Farmbench can boost business performance

Tuesday, 17 October 2023

If you want to improve farm profitability, put benchmarking at the top of your to-do list; Julie Clark explains why.

With global weather events increasing in frequency and the war in Ukraine continuing, volatility in commodity markets is unlikely to go away. Input costs have also been volatile and agricultural payment policy continues to change.

With so much outside of growers’ control, getting to grips with production costs and understanding break-even points is important. It will help you to know the price needed to make a profit and highlight ways to improve net margins.

Why benchmark?

An analysis of farm business data by AHDB and the Andersons Centre in 2018 identified eight key factors that differentiate top-performing farms (top 25%) from the rest (middle 50% and the bottom 25%).

Top-performing farms:

  • Minimise overhead costs
  • Set goals and budgets
  • Compare performance with others
  • Understand the market
  • Focus on detail
  • Have a mindset for change and innovation
  • Continually improve people management
  • Specialise

Benchmarking can help improve farm performance against several of these factors, including the first three bullet points.

Farmbench – our online benchmarking tool – compares your business’ performance figures against similar businesses. It can be used to help evaluate costs and identify business strengths and weaknesses.

Arable Business Groups

Farmbench powers numerous discussions at our Arable Business Groups (ABGs).

There are over 40 ABGs across the UK digging into production costs and improving members’ businesses. They consider all business matters, including environmental scheme options and pricing strategies.

Many growers (60% who submitted feedback forms after 2022/23 ABG meetings) intended to make changes because of the lessons learned at an ABG. The changes cited were varied but included marketing crops, buying inputs, machinery investments and closer cost monitoring.

Big data

Farmbench data is powerful, especially when anonymised data from multiple farms is analysed.

In the following analysis, we use conventional combinable crop enterprise performance results from Farmbench for five harvest years (2018–22).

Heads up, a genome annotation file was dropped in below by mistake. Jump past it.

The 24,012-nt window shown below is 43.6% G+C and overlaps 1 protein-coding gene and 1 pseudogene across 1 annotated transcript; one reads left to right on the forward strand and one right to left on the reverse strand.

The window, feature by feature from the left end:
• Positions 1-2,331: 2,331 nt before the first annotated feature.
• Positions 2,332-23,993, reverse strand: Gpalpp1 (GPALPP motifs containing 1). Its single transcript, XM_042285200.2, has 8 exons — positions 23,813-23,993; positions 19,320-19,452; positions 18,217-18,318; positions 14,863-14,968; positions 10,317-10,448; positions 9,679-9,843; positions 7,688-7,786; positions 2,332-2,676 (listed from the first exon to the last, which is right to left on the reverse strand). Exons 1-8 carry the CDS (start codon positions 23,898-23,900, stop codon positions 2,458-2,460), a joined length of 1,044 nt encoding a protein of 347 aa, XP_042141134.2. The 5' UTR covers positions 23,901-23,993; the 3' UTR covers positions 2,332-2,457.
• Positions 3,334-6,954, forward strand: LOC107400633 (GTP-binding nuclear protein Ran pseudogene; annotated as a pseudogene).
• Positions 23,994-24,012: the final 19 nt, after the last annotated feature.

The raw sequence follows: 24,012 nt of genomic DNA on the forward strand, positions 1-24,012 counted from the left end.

Unsurprisingly, production costs per hectare increased for all crops over this period, with a large proportion of the rise in 2021 to 2022.

Overheads are a key driver of profitability (alongside yields).

In general, overheads – including a value for unpaid labour, a rental value of owned land, depreciation and finance charges – accounted for around two-thirds of the total cost of production.

The top 25% performance groups recorded the largest increase in overheads from 2021 to 2022 for all crops. Despite this, overheads in the top quartiles remained (on average) lower than the other performance groups.

Although production costs increased over the period, yields and output prices generally went up too. This helped improve full economic net margins. The top 25% had the greatest increases (as expected). For example, a rise of over £650/ha for winter wheat on the year increased the average net margin to over £1,600/ha in 2022.

The bottom 25% also recorded a relatively large increase in net margins for winter wheat in 2022 (of over £450/t). This took total net margins up to £550/ha – still just a third of what the top 25% achieved. Although this group benefited from higher wheat prices, relatively high production costs, lower yields and lower average sale prices held net margins back.

We will analyse harvest 2023 data shortly. However, significantly higher input costs and lower output prices will squeeze margins. That said, historic data shows that the top 25% of growers are likely to stay in the green for most crops.

Average net margins (by crop and performance group)

Figure 1. Five-year average (2018–22) net margins (£/ha) by crop and performance group

Get benchmarking

Arguably, there has never been a better time to benchmark. Farmbench helps you explore options to optimise income and mitigate cost increases.

From crop rotation changes, to locking into futures prices, to evaluating potential inputs and equipment investments, why not consider using Farmbench or joining an ABG?

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Image of staff member Julie Clark

Julie Clark

Lead Farmbench Manager

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Arable Focus

This article also features in the winter 2023 edition of Arable Focus (pp10–11).

Download the edition from the Arable Focus page